Ivan Terence Sanderson blazed the trail into cryptozoological investigation. Sanderson actually originated the term “cryptozoology” in 1947. One of the first in the scientific community to treat Bigfoot as a serious phenomenon, he helped generate the excitement and scientific rigor that invigorates Sasquatch research today.
No Sasquatch library is complete without Sanderson’s groundbreaking, scholarly work, “Abominable Snowmen: Legend Come to Life.” It presents a pioneering classification system covering the gamut of subhuman hominids. Sanderson’s landmark 1959 article, “America’s Abominable Snowman,” may have propelled Roger Patterson into Sasquatch research.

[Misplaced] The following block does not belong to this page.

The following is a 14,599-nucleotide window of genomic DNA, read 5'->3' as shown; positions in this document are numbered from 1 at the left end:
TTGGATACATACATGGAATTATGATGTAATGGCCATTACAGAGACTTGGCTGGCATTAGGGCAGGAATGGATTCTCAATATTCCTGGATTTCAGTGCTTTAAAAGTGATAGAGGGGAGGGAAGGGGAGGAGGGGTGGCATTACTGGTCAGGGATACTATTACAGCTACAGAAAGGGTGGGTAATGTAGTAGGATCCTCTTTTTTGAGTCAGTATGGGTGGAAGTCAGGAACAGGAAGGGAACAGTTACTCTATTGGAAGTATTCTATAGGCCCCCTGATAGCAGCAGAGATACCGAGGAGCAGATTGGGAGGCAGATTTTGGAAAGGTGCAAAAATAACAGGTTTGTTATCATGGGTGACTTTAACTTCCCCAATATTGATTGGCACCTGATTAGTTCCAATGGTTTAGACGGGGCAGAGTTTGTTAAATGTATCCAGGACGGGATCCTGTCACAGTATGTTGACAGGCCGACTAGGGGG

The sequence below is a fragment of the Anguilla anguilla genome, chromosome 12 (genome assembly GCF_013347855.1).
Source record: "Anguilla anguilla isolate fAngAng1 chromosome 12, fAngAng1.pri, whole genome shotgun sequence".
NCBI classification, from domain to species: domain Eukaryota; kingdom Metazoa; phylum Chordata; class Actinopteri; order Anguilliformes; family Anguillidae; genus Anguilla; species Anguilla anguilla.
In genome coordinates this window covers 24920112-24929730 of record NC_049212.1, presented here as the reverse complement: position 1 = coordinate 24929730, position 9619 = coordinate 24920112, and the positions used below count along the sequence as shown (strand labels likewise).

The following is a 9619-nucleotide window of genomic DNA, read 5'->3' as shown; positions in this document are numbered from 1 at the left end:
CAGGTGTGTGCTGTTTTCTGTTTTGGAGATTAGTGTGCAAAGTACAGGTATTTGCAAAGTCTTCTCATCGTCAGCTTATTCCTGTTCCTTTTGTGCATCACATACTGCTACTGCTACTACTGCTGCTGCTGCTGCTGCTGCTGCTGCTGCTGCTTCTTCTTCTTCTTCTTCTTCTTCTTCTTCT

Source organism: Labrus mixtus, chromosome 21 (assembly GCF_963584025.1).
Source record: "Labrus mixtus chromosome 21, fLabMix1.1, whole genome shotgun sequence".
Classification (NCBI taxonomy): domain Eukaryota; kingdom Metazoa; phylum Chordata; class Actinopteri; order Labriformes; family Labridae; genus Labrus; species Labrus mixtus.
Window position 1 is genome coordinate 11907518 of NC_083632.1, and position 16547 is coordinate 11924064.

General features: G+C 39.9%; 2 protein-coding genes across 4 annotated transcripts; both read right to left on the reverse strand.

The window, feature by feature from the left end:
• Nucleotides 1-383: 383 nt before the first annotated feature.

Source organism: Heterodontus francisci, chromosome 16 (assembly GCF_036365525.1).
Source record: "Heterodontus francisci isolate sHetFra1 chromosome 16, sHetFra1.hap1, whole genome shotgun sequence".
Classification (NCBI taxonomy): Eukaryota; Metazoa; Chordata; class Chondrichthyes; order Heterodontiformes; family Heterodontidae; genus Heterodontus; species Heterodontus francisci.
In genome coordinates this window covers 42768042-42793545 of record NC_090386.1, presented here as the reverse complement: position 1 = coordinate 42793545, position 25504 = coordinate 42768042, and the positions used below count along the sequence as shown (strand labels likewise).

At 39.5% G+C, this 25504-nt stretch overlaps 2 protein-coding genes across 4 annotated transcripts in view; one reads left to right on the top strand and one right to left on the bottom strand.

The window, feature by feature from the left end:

Sanderson founded the Society for the Investigation of the Unexplained (SITU) to delve into phenomena disregarded by traditional scientists. At the Smithsonian Institute’s request, Sanderson and Bernard Heuvelmans inspected the infamous Minnesota Iceman.
The Scottish-born adventurer published numerous books, scientific journals, and articles. His classic nature books include acclaimed accounts of his scientific expeditions: Animal Treasure, Caribbean Treasure, and Living Treasure. He appeared frequently on radio and TV during the 1950s and 1960s. Sanderson earned a B.A. in zoology and M.A. degrees in botany and ethnology from Cambridge University.